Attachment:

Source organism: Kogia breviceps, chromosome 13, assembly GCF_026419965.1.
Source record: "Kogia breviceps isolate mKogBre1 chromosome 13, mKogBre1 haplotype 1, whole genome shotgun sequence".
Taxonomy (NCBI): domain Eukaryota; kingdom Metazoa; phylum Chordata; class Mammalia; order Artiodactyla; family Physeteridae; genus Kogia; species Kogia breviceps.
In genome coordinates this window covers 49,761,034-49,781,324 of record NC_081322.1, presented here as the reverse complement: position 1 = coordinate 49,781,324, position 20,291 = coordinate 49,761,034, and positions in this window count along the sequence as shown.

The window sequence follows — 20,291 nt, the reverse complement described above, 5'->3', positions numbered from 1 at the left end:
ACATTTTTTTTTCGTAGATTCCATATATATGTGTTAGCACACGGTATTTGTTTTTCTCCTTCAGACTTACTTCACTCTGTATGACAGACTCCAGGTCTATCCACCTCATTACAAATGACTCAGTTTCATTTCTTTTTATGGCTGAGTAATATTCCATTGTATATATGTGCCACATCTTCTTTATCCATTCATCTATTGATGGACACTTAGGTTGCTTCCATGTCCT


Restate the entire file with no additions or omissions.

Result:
Source organism: Kogia breviceps, chromosome 13, assembly GCF_026419965.1.
Source record: "Kogia breviceps isolate mKogBre1 chromosome 13, mKogBre1 haplotype 1, whole genome shotgun sequence".
Taxonomy (NCBI): domain Eukaryota; kingdom Metazoa; phylum Chordata; class Mammalia; order Artiodactyla; family Physeteridae; genus Kogia; species Kogia breviceps.
In genome coordinates this window covers 49,761,034-49,781,324 of record NC_081322.1, presented here as the reverse complement: position 1 = coordinate 49,781,324, position 20,291 = coordinate 49,761,034, and positions in this window count along the sequence as shown.

The window sequence follows — 20,291 nt, the reverse complement described above, 5'->3', positions numbered from 1 at the left end:
ACATTTTTTTTTCGTAGATTCCATATATATGTGTTAGCACACGGTATTTGTTTTTCTCCTTCAGACTTACTTCACTCTGTATGACAGACTCCAGGTCTATCCACCTCATTACAAATGACTCAGTTTCATTTCTTTTTATGGCTGAGTAATATTCCATTGTATATATGTGCCACATCTTCTTTATCCATTCATCTATTGATGGACACTTAGGTTGCTTCCATGTCCT